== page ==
For Immediate Release
Tuesday, July 6, 2010
Federal Court of Appeal rules in favour of Iraq War resister Jeremy Hinzman and family
Immigration Minister must act as directed by Parliament and let resisters stay in Canada
TORONTO — This afternoon the Federal Court of Appeal issued its unanimous judgment that an immigration officer's decision rejecting Jeremy Hinzman's application for permanent residence in Canada was "significantly flawed" and "unreasonable".
The Federal Court of Appeal decided that the Federal Court erred in a June 2, 2009 ruling by dismissing the application by U.S. Iraq war resister Jeremy Hinzman for judicial review of a Pre-Removal Risk Assessment (PRRA) Officer's humanitarian and compassionate (H&C) grounds decision. The PRRA Officer had rejected the application by Hinzman and his family, from within Canada, for permanent residence.
Jeremy Hinzman was the first U.S. Iraq War resister to seek refuge in Canada. He, along with his wife Nga Nguyen and their son Liam arrived in Canada on January 3, 2004. Their daughter Meghan was born in Toronto on July 21, 2008.
"This decision is important for all Iraq War resisters in Canada," said Michelle Robidoux, spokesperson for the War Resisters Support Campaign. "The Federal Court of Appeal has clearly said that immigration officers can no longer ignore the sincerely held beliefs of these soldiers. Canadians understand and support the decision these soldiers made in rejecting the Iraq War. It's time for the Harper government to stop deporting them and to let them stay in Canada."
The Hinzman-Nguyen family's Federal Court of Appeal hearing took place on May 25, 2010, the same day that a private member's bill in support of Iraq War resisters – Bill C-440 – was debated in Parliament at Second Reading. The vote on Second Reading is expected to take place shortly after the House of Commons resumes sitting in September.
"The House of Commons has twice voted to let Iraq War resisters stay in Canada," said Bill Siksay, MP (Burnaby—Douglas). "Canadians support Parliament's demand that the Conservative minority government stop deporting these veterans. When will Immigration Minister Jason Kenney act as directed by Parliament and use his ministerial authority to give Iraq War resisters permanent resident status?"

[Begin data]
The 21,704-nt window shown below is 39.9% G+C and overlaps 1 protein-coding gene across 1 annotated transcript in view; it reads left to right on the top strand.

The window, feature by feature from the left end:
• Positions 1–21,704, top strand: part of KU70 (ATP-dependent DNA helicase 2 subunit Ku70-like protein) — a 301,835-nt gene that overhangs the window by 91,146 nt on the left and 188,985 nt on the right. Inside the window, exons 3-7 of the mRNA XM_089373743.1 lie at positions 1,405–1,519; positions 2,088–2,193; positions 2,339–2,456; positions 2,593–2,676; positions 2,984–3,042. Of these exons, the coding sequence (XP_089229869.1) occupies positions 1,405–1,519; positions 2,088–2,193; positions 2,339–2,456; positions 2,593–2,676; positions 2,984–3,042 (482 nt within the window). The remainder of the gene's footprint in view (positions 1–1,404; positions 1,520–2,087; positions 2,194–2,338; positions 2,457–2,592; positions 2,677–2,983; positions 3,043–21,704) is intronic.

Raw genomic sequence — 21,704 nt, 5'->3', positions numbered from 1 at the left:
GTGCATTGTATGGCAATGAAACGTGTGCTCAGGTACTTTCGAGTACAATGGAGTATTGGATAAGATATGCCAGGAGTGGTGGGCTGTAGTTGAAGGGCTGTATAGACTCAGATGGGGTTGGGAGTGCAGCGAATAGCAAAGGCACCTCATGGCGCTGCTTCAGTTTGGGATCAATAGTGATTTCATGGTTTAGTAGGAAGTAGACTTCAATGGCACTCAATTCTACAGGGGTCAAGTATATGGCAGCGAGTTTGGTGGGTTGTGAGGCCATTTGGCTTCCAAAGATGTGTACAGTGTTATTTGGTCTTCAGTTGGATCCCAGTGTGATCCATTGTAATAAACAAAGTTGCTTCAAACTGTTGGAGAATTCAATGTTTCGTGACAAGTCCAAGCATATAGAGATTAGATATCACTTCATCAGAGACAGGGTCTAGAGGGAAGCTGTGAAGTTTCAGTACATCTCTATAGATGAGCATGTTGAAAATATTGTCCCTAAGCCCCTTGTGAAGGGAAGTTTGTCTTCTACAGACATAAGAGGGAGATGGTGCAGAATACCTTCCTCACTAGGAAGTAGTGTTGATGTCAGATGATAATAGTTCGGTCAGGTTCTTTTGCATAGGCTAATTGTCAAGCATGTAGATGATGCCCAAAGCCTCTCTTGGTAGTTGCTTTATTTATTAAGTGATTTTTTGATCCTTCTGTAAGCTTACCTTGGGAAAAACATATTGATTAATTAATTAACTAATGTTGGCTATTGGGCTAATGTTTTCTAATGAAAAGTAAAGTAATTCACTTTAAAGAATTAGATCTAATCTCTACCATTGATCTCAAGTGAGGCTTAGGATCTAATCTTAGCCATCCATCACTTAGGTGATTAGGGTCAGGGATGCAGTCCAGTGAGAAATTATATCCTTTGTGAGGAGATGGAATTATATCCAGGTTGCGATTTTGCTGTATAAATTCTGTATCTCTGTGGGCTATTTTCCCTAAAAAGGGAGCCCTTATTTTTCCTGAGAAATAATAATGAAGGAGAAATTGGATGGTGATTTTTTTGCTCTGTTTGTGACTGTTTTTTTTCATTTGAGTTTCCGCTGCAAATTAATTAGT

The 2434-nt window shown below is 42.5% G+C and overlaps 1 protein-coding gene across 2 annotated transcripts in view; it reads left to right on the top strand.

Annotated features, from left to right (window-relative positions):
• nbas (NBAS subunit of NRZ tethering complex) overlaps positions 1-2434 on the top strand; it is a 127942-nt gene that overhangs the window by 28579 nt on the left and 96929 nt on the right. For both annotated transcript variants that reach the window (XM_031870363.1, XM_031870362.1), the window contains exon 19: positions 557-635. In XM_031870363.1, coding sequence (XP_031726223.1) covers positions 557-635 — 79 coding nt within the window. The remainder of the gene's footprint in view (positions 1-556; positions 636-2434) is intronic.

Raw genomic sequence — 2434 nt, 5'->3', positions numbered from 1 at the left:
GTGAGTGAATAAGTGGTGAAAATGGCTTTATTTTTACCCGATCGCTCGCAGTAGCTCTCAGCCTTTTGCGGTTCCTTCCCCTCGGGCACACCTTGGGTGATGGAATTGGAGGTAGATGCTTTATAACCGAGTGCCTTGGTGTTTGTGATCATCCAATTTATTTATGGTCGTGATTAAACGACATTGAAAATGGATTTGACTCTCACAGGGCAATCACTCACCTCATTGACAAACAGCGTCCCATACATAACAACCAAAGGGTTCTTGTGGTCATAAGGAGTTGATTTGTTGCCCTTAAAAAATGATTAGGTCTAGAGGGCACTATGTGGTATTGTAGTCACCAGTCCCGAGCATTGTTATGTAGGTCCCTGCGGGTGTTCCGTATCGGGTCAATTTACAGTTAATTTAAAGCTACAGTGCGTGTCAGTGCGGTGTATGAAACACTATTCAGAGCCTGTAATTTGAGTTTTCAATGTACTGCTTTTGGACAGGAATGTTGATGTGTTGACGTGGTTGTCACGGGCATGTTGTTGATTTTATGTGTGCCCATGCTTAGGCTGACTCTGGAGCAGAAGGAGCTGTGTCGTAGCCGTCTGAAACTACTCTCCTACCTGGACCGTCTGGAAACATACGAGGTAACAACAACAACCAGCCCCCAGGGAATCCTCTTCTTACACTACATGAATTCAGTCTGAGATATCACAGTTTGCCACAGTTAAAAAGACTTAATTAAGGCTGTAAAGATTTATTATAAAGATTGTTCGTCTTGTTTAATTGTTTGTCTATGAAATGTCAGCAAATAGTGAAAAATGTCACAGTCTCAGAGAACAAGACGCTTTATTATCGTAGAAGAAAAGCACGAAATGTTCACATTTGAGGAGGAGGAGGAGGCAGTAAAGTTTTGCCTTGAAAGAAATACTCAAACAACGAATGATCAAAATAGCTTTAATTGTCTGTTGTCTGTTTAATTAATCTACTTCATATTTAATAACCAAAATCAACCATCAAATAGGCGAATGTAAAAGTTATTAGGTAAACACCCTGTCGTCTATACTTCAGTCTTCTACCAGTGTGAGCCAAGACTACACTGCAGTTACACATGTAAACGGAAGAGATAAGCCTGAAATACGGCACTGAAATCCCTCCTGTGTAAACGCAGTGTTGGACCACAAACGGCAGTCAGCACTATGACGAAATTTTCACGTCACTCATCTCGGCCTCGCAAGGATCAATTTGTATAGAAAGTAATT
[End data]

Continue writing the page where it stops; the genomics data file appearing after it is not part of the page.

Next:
Bill C-440, brought forward by Liberal Gerard Kennedy, MP (Parkdale—High Park) on September 17, 2009 and seconded by New Democrat Bill Siksay, will compel the government to respect direction that has already been given twice by Parliament through motions that were adopted on June 3, 2008 and March 30, 2009. The Conservative government has ignored the motions, calling them "non-binding," and refused to grant Permanent Resident status to Iraq War resisters. Since the first motion was adopted, Iraq War resisters Robin Long and Cliff Cornell have been forced back to the U.S. where they were court martialed, convicted of desertion and jailed. Iraq War veteran and resister Rodney Watson remains in sanctuary in the First United Church in Vancouver where he sought refuge after being ordered deported by the Harper government.
A public opinion poll conducted by Angus Reid Strategies in June 2008 found that 64 per cent of Canadians supported Parliament's vote directing the minority Harper government to immediately stop deporting Iraq War resisters and create a program to facilitate the resisters' requests for permanent resident status.
Excerpts from the Federal Court of Appeal ruling – July 6, 2010:
The beliefs and motivations of Mr. Hinzman were of important significance to the ultimate decision, given the context of an H&C application. The appellants had also provided some evidence that the right to conscientious objection "is an emerging part of international human rights law" (Zoljagharkhani v. Canada (Minister of Employment and Immigration),  3 F.C. 540 (FCA), at paragraph 15). The Officer had given some weight in her PRRA decision to the views of Amnesty International. Still, there is no assessment of these factors in her H&C decision. ...
The H&C Officer had the duty to look at all of the appellants' personal circumstances, including Mr. Hinzman's beliefs and motivations, before determining if there were sufficient reasons to make a positive H&C decision (ibidem, Chapter 5, section 11.3). She did not. Had the Applications Judge addressed the appellants' ground of complaint, as stated at paragraph 57 of his Reasons, I am convinced that he would have concluded as I do and found that the H&C decision was significantly flawed and therefore unreasonable.